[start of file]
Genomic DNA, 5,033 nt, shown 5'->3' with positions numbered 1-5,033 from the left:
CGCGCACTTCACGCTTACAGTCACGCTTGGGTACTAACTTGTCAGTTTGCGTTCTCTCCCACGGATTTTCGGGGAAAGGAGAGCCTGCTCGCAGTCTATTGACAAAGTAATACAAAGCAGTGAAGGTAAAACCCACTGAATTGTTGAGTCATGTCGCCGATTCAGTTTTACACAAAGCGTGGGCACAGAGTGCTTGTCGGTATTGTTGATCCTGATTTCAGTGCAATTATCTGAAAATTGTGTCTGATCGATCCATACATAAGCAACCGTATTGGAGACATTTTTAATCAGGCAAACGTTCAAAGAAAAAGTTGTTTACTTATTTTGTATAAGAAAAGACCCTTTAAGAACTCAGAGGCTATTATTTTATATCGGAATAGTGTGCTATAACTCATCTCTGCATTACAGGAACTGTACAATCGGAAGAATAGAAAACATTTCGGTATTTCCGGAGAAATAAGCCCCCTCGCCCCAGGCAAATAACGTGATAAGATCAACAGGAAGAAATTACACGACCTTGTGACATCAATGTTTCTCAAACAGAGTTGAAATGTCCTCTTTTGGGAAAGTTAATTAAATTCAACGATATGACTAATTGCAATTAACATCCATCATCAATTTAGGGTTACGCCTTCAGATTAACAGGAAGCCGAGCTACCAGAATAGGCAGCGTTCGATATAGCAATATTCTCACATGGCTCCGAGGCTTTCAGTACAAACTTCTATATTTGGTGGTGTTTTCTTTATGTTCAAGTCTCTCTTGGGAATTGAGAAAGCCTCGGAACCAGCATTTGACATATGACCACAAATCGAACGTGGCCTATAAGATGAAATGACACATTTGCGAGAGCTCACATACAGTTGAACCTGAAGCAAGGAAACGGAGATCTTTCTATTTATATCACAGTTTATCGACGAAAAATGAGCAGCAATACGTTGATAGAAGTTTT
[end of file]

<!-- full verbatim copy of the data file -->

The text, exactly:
Genomic DNA, 5,033 nt, shown 5'->3' with positions numbered 1-5,033 from the left:
CGCGCACTTCACGCTTACAGTCACGCTTGGGTACTAACTTGTCAGTTTGCGTTCTCTCCCACGGATTTTCGGGGAAAGGAGAGCCTGCTCGCAGTCTATTGACAAAGTAATACAAAGCAGTGAAGGTAAAACCCACTGAATTGTTGAGTCATGTCGCCGATTCAGTTTTACACAAAGCGTGGGCACAGAGTGCTTGTCGGTATTGTTGATCCTGATTTCAGTGCAATTATCTGAAAATTGTGTCTGATCGATCCATACATAAGCAACCGTATTGGAGACATTTTTAATCAGGCAAACGTTCAAAGAAAAAGTTGTTTACTTATTTTGTATAAGAAAAGACCCTTTAAGAACTCAGAGGCTATTATTTTATATCGGAATAGTGTGCTATAACTCATCTCTGCATTACAGGAACTGTACAATCGGAAGAATAGAAAACATTTCGGTATTTCCGGAGAAATAAGCCCCCTCGCCCCAGGCAAATAACGTGATAAGATCAACAGGAAGAAATTACACGACCTTGTGACATCAATGTTTCTCAAACAGAGTTGAAATGTCCTCTTTTGGGAAAGTTAATTAAATTCAACGATATGACTAATTGCAATTAACATCCATCATCAATTTAGGGTTACGCCTTCAGATTAACAGGAAGCCGAGCTACCAGAATAGGCAGCGTTCGATATAGCAATATTCTCACATGGCTCCGAGGCTTTCAGTACAAACTTCTATATTTGGTGGTGTTTTCTTTATGTTCAAGTCTCTCTTGGGAATTGAGAAAGCCTCGGAACCAGCATTTGACATATGACCACAAATCGAACGTGGCCTATAAGATGAAATGACACATTTGCGAGAGCTCACATACAGTTGAACCTGAAGCAAGGAAACGGAGATCTTTCTATTTATATCACAGTTTATCGACGAAAAATGAGCAGCAATACGTTGATAGAAGTTTT